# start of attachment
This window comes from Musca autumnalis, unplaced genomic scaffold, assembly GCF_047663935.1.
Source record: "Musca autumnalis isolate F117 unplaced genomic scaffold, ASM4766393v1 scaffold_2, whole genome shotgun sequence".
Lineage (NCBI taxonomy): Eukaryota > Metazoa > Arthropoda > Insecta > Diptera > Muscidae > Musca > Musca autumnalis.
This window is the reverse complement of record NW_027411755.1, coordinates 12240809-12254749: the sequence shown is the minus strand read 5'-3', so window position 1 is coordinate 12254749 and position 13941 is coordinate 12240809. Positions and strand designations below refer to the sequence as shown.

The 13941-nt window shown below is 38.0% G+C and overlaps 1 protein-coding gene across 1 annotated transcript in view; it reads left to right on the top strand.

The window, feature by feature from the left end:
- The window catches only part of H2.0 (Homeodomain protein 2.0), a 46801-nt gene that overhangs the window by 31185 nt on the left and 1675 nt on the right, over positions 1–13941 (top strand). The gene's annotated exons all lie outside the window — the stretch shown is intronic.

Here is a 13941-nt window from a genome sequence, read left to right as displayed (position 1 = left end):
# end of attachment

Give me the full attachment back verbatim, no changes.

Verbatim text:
This window comes from Musca autumnalis, unplaced genomic scaffold, assembly GCF_047663935.1.
Source record: "Musca autumnalis isolate F117 unplaced genomic scaffold, ASM4766393v1 scaffold_2, whole genome shotgun sequence".
Lineage (NCBI taxonomy): Eukaryota > Metazoa > Arthropoda > Insecta > Diptera > Muscidae > Musca > Musca autumnalis.
This window is the reverse complement of record NW_027411755.1, coordinates 12240809-12254749: the sequence shown is the minus strand read 5'-3', so window position 1 is coordinate 12254749 and position 13941 is coordinate 12240809. Positions and strand designations below refer to the sequence as shown.

The 13941-nt window shown below is 38.0% G+C and overlaps 1 protein-coding gene across 1 annotated transcript in view; it reads left to right on the top strand.

The window, feature by feature from the left end:
- The window catches only part of H2.0 (Homeodomain protein 2.0), a 46801-nt gene that overhangs the window by 31185 nt on the left and 1675 nt on the right, over positions 1–13941 (top strand). The gene's annotated exons all lie outside the window — the stretch shown is intronic.

Here is a 13941-nt window from a genome sequence, read left to right as displayed (position 1 = left end):